It wasn’t surprising that the Supreme Court decided that smart phones – those mini-computers that contain our personal information, that can access our history, the names of our friends and much, much more – are private and require a warrant to be searched by law enforcement. After all, freedom of association and protection of personal documents is built into the Bill of Rights, one of the foundational documents of our society.
But it was surprising, pleasantly so, that Supreme Court decision upholding that right was 9-0. Every justice – from the brilliant conservative Antonin Scalia to the fiercely liberal Ruth Bader Ginsburg – sided with our right to keep the data, texts and conversations available on our phones private. The decision, written by Chief Justice John Roberts Jr., did not draw a single dissent. In a time of polarized politics, and a frequently divided court, that is profoundly impressive.
To be sure, Roberts wrote that guaranteeing privacy – implied, but not clearly stated in the Constitution among our rights – “comes at a cost.”
One of the two cases decided Wednesday was from San Diego, where a man had been pulled over in 2009 for having an expired car registration. Police found guns in his car and pored through his cellphone to uncover information tying him to a shooting for which he was later sent to prison. The California Court of Appeal ruled for the police, the state Supreme Court declined to review, and Attorney General Kamala Harris insisted the search was legal in the same way that searching suspects for hidden weapons or keep them from destroying evidence is legal without a warrant.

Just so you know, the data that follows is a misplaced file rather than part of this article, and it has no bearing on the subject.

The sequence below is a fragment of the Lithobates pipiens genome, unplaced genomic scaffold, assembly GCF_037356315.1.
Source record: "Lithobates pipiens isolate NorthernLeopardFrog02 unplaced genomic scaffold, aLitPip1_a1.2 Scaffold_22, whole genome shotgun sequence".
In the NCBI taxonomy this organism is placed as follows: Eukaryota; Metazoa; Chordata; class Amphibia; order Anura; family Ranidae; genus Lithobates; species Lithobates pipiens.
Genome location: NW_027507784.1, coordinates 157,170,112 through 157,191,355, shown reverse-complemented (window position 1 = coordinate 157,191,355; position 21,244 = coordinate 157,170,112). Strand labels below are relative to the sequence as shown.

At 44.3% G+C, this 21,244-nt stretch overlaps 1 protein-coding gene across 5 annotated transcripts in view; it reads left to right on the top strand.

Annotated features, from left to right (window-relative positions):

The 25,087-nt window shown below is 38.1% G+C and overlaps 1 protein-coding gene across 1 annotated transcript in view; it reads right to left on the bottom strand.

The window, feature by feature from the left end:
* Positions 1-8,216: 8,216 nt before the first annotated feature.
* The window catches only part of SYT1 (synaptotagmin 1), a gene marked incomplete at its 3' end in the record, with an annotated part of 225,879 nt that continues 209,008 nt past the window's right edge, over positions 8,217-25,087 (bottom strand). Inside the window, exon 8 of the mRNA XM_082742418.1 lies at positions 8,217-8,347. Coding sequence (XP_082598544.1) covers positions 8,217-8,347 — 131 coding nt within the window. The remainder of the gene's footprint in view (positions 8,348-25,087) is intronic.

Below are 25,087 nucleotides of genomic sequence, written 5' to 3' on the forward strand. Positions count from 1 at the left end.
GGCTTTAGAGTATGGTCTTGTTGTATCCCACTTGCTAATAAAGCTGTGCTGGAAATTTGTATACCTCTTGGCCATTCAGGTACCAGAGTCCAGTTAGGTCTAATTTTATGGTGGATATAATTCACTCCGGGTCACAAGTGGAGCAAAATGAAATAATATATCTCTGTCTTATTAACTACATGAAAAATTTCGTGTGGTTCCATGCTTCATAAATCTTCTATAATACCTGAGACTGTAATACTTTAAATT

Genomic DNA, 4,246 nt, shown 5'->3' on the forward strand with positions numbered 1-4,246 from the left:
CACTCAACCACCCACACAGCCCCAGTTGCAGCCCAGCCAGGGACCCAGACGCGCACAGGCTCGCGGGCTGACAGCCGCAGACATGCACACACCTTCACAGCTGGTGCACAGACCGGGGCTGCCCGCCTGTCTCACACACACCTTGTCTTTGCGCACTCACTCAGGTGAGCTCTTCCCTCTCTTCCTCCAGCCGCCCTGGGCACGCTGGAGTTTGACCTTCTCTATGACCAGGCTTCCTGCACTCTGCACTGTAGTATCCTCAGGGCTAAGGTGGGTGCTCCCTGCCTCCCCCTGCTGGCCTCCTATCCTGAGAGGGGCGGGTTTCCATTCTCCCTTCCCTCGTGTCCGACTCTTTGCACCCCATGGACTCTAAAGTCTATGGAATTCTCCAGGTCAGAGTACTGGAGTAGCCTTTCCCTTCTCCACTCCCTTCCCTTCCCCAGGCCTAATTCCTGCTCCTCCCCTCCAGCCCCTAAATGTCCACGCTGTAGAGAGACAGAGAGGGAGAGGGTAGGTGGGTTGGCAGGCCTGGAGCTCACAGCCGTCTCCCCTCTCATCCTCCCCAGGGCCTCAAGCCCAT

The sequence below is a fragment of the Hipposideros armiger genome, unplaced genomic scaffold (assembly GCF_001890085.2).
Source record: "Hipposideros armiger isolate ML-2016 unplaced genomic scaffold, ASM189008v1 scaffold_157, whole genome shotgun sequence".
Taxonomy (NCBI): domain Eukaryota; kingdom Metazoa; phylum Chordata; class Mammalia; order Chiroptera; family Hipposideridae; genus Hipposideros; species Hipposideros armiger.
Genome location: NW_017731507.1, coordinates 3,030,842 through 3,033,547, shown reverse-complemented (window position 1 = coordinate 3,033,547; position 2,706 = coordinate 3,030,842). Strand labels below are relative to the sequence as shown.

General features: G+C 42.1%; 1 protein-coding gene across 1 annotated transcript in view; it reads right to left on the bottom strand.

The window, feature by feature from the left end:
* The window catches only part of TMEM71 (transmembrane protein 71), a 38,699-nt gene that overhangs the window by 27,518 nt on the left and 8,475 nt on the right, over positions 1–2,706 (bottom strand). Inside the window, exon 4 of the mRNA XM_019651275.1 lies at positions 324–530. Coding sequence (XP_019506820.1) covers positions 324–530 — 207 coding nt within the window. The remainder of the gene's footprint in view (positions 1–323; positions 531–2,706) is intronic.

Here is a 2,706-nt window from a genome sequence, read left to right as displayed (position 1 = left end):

Echoing the U.S. Justice Department, her office said smartphones should be treated like wallets, purses and address books that have long been subject to police perusal.
But the Supreme Court said those exceptions don’t apply to smartphones. Roberts dismissed the comparison, writing, “That is like saying a ride on horseback is materially indistinguishable from a flight to the moon.”
He liked the celestial analogies, saying smartphones “are now such a pervasive and insistent part of daily life that the proverbial visitor from Mars might conclude they were an important feature of human anatomy.”
In sending the case back to state courts for reconsideration, he acknowledged the decision will make law enforcement’s job more difficult but wrote, “Privacy comes at a cost.”
This is the right decision.
Sen. Mark Leno, a San Francisco Democrat, said he will introduce legislation next year to make sure the new standards are clearly outlined in California. He authored a similar bill in 2011, which the Legislature approved but was vetoed by Gov. Jerry Brown.
“If you keep these sensitive and extremely personal records in your desk at home, it could not be accessed by law enforcement without a warrant, but mobile phones have not been protected in the same manner,” Leno said.
Now they have been protected. With a 9-0 decision, there should be no more debate.